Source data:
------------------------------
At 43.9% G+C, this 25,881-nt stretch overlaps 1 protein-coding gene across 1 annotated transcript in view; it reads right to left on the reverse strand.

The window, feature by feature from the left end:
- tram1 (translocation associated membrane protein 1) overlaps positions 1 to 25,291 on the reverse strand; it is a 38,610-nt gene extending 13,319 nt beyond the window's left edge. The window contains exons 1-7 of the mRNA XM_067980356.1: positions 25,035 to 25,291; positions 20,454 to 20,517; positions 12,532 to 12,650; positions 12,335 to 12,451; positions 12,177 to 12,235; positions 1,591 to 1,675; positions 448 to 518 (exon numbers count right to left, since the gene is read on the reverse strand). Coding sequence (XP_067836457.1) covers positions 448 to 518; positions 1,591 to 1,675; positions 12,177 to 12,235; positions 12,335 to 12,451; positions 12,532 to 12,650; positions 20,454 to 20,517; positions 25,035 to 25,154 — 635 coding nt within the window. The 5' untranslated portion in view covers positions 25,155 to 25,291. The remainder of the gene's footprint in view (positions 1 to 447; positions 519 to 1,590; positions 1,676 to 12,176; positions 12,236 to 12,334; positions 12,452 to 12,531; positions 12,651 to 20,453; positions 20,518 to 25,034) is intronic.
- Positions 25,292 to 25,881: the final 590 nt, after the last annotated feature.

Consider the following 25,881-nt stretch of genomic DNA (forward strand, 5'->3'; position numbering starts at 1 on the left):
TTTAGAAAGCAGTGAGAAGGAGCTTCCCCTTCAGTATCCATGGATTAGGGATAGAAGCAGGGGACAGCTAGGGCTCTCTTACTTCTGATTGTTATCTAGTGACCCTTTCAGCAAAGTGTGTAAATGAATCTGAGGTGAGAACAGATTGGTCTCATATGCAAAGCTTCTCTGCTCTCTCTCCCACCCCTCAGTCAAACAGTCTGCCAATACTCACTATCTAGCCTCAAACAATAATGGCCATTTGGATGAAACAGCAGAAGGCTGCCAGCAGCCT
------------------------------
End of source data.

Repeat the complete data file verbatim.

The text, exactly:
At 43.9% G+C, this 25,881-nt stretch overlaps 1 protein-coding gene across 1 annotated transcript in view; it reads right to left on the reverse strand.

The window, feature by feature from the left end:
- tram1 (translocation associated membrane protein 1) overlaps positions 1 to 25,291 on the reverse strand; it is a 38,610-nt gene extending 13,319 nt beyond the window's left edge. The window contains exons 1-7 of the mRNA XM_067980356.1: positions 25,035 to 25,291; positions 20,454 to 20,517; positions 12,532 to 12,650; positions 12,335 to 12,451; positions 12,177 to 12,235; positions 1,591 to 1,675; positions 448 to 518 (exon numbers count right to left, since the gene is read on the reverse strand). Coding sequence (XP_067836457.1) covers positions 448 to 518; positions 1,591 to 1,675; positions 12,177 to 12,235; positions 12,335 to 12,451; positions 12,532 to 12,650; positions 20,454 to 20,517; positions 25,035 to 25,154 — 635 coding nt within the window. The 5' untranslated portion in view covers positions 25,155 to 25,291. The remainder of the gene's footprint in view (positions 1 to 447; positions 519 to 1,590; positions 1,676 to 12,176; positions 12,236 to 12,334; positions 12,452 to 12,531; positions 12,651 to 20,453; positions 20,518 to 25,034) is intronic.
- Positions 25,292 to 25,881: the final 590 nt, after the last annotated feature.

Consider the following 25,881-nt stretch of genomic DNA (forward strand, 5'->3'; position numbering starts at 1 on the left):
TTTAGAAAGCAGTGAGAAGGAGCTTCCCCTTCAGTATCCATGGATTAGGGATAGAAGCAGGGGACAGCTAGGGCTCTCTTACTTCTGATTGTTATCTAGTGACCCTTTCAGCAAAGTGTGTAAATGAATCTGAGGTGAGAACAGATTGGTCTCATATGCAAAGCTTCTCTGCTCTCTCTCCCACCCCTCAGTCAAACAGTCTGCCAATACTCACTATCTAGCCTCAAACAATAATGGCCATTTGGATGAAACAGCAGAAGGCTGCCAGCAGCCT